Cooperating Across Borders
- A landscape-level approach implies that snow leopard conservation must be integrated into the larger national development agendas for snow leopard habitats.
- A landscape-level approach also implies that conservation goals are defined and that conservation efforts are also made on land outside the protected area network. The success of such an effort requires multi-sectoral cooperation and effective collaboration between various governmental departments and decision-making bodies.
- Conservation efforts should be intensified within large connected snow leopard landscapes with sustainable breeding populations of snow leopards and their prey and should include restoring degraded habitats and addressing key threats.
- Transboundary and regional cooperation should be enhanced to increase conservation capacity through joint training, developing and sharing resources, and managing transboundary landscapes for conservation.
- Conservation initiatives should take into account economic valuations of snow leopard ecosystems that also demonstrate national benefits (social and economic) of ecosystem conservation, and introduce this information to policy- and opinion- makers across various sectors (e.g., livestock, agricultural, banking, business, industry, national planning commissions, etc.) and the public. Research and pilot testing of schemes that target this issue are urgently needed.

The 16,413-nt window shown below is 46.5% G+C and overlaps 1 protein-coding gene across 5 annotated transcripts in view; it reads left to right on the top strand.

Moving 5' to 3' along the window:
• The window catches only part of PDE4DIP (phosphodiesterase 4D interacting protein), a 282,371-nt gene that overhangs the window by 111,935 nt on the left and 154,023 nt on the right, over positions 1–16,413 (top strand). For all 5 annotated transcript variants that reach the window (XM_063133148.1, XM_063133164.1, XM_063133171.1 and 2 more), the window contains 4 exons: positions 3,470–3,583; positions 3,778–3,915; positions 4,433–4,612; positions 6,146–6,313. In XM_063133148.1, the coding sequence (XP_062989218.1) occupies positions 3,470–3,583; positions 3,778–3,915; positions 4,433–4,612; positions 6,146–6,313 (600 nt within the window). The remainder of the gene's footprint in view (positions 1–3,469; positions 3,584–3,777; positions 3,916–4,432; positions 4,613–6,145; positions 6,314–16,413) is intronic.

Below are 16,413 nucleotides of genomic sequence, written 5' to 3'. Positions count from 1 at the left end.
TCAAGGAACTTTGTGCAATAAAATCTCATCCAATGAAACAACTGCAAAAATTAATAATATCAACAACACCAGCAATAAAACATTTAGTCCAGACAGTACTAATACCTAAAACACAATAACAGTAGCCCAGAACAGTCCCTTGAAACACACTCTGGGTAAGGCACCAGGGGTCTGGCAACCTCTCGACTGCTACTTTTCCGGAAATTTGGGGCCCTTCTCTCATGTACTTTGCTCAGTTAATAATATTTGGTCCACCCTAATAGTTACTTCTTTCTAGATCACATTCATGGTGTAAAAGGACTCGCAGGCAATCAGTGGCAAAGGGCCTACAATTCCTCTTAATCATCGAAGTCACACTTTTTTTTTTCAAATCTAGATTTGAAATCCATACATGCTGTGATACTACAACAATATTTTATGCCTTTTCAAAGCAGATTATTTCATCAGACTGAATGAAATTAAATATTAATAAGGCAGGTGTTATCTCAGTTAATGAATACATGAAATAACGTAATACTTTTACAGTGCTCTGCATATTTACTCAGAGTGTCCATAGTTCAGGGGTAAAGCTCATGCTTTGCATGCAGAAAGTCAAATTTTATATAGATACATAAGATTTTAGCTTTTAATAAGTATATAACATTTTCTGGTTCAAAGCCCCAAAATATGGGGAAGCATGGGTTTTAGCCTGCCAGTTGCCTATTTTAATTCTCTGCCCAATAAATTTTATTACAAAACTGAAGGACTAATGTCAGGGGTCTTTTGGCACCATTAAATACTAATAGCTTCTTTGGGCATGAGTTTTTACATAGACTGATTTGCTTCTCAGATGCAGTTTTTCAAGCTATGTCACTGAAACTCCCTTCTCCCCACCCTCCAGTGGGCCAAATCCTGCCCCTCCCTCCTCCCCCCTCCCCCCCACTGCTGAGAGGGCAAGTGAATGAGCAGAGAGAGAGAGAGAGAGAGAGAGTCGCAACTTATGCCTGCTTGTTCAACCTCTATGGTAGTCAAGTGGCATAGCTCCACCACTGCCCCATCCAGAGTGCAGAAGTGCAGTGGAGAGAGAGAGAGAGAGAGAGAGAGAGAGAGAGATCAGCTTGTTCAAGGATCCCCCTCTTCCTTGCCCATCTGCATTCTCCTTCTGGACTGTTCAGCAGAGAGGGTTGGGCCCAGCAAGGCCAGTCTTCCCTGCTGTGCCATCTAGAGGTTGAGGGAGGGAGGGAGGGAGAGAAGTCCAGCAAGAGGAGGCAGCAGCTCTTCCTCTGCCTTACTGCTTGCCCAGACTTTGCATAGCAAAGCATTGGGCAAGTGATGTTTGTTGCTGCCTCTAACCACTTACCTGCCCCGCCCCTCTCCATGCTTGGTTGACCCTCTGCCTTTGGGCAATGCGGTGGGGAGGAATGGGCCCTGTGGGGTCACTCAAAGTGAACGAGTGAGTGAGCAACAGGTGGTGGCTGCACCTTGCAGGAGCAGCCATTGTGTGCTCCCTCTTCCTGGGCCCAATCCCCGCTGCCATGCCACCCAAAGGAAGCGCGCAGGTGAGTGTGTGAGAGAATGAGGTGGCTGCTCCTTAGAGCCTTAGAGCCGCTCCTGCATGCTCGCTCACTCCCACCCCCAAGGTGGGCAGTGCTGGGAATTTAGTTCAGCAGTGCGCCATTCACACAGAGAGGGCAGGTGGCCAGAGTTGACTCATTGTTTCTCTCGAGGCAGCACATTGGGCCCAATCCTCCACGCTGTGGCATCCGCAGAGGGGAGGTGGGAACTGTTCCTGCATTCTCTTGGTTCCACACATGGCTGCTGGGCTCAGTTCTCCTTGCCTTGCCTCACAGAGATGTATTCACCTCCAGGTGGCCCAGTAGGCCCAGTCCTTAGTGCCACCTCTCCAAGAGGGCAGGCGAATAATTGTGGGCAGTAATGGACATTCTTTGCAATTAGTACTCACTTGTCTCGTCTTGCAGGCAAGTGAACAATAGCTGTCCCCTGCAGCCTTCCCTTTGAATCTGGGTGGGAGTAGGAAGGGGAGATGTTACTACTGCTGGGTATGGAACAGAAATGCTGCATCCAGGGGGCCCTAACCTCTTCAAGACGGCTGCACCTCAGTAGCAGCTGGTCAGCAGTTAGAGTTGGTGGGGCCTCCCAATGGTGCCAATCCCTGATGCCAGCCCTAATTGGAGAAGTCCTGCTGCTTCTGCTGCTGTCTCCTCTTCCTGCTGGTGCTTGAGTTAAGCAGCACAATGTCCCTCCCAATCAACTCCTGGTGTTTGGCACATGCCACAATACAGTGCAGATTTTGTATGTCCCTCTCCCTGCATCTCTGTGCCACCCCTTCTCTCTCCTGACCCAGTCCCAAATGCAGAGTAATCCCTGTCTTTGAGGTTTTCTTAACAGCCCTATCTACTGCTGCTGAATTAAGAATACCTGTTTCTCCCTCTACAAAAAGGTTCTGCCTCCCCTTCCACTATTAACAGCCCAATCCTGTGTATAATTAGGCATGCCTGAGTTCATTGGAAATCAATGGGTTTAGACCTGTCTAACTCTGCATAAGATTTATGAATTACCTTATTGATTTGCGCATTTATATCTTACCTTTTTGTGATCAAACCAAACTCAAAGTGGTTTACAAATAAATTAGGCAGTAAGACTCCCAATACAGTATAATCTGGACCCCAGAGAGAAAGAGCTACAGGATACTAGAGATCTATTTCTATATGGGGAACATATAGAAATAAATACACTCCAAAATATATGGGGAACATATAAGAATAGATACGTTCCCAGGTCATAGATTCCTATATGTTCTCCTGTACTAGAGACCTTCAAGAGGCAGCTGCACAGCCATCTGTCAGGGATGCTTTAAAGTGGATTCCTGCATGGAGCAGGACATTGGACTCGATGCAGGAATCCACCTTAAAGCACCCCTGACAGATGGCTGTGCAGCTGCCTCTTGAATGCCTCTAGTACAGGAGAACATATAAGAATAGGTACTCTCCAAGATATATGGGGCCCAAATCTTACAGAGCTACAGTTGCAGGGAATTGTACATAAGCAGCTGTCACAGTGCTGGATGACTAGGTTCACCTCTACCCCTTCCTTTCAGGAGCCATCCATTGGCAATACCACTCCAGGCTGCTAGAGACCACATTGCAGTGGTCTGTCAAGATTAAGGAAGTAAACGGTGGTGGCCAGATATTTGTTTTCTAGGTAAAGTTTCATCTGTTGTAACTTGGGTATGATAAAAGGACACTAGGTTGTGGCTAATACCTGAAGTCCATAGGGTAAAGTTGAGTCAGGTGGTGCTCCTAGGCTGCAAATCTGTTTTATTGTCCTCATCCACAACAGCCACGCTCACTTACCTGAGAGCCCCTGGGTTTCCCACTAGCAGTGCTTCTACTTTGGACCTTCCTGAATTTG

- National and regional cooperation is necessary in order to combat poaching and illegal trade effectively and reduce illicit demand by strengthening national systems of law enforcement, increasing collaboration among countries, and improving reporting of snow leopard crimes to CITES and INTERPOL. Training workshops offered by INTERPOL represent a valuable resource that needs to be targeted strategically for ensuring source, transit, and destination countries are adequately trained and capacity built.
- Developing sustainable conservation and economically-driven interventions—a vital pillar to environmentally sustainable development— also requires that decision-makers, stakeholders, and the general public are kept informed of the major issues, areas of conflict, and the responsibility of the present generation to hand the next a healthy and vibrant mountain ecosystem in which the snow leopard stands as an apex carnivore and icon of the world’s high-elevation habitats.
- Establishing transboundary nature reserves and World Nature Heritage Sites in snow leopard habitats.
- Development and implementation of inter-governmental strategies and programs for conservation of snow leopard and other endangered species in transboundary areas.
- Development of inter-governmental agreements on keeping important migration corridors of snow leopard and mountain ungulates free of border fences.
- Improve inter-governmental collaboration among customs services to combat illegal wildlife trade and smuggling.
These principles are addressed under the themes of the Bishkek Declaration related to managing habitat and prey, combatting illegal trade, transboundary management and enforcement, and building awareness.